In Your Midst


Fall 2001

In This Issue:
Have you noticed more children at St. James?

Maybe it’s the Baptisms, which seem to include more babies each month; or the youth music program, which now features not just one but four choirs for young people; or maybe it’s the nearly 100 youngsters who stream toward the altar each Sunday at Noon Mass for their own celebration in the Chapel. From any way you look at it, though, it’s indisputable. St. James, which used to have almost no children, has become a parish that is positively bursting at the seams with them.

That fact, of course, leads instantly to questions. How can we as a parish community best serve these young people and their families? How can we help them grow in their faith as they grow up among us?

To answer these questions, the Pastoral Vision Committee created a Youth and Family Ministry Task Force late last year. The task force began its work with a survey of parish families.

The response was enthusiastic, with over 100 families writing of their delight with the Cathedral’s programs for children. But they also wrote of their frustration, that the parish, for many decades, simply didn’t have children around.

Babies and Toddlers: Over 100 babies have been baptized at St. James during the past year. But after the ceremony is over, there’s often no role for young families but to try to keep their children attentive during Mass. Task force members hope to create new programs for young families: from parent support groups and potlucks to family outings and a more comprehensive child care program during Masses and Cathedral events.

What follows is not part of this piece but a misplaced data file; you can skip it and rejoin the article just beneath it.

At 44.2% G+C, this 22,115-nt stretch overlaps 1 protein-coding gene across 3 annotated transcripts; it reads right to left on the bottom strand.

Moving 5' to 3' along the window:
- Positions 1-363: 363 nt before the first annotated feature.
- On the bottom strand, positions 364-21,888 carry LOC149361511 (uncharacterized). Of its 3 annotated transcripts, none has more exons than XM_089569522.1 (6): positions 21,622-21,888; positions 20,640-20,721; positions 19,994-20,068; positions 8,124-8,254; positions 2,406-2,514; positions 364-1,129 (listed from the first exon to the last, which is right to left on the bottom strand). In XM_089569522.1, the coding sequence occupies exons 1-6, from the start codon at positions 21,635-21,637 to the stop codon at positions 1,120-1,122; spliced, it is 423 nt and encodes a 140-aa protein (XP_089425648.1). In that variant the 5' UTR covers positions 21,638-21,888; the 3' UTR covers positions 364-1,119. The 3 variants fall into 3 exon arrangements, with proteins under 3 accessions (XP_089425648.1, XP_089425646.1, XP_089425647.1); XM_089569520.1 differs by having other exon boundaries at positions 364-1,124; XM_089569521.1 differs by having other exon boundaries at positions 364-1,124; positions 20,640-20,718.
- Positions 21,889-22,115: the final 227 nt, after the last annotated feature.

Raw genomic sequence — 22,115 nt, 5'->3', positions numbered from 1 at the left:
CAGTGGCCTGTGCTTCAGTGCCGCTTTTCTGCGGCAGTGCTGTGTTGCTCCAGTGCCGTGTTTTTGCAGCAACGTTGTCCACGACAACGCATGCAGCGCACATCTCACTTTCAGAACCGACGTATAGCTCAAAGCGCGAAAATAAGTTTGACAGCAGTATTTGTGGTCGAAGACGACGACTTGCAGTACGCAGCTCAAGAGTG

Religious Education: St. James’ Sunday School program has been held together for years, thanks to the dedication of Marianne Coté and a handful of volunteer teachers. Religious Ed will have new curriculum, ongoing training for teachers, more comprehensive preparation for First Communion, expanded classroom space and more.

Youth Music: St. James’ youth choirs have become known around the Archdiocese as a wonderful way to involve children and teens in the liturgy. The outpouring of support for the program from parish families has been so great that Dr. Savage and his staff are dreaming up new ways to expand.

Support for Middle and High School Students: St. James already has a large number of teens involved in its ministries. Many participate in liturgies as altar servers and readers. Others are preparing for the sacrament of Confirmation. Still others sing in the choir, among them, 18 young women who are members of this season’s Jubilate! But there is always room for growth and teenagers won’t be forgotten in the task force’s efforts which will be working with them to design new volunteer programs, outreach to the poor and elderly and many social opportunities.

Mary Burguignon is a Cathedral parishioner and a member of the Pastoral Vision Committee.

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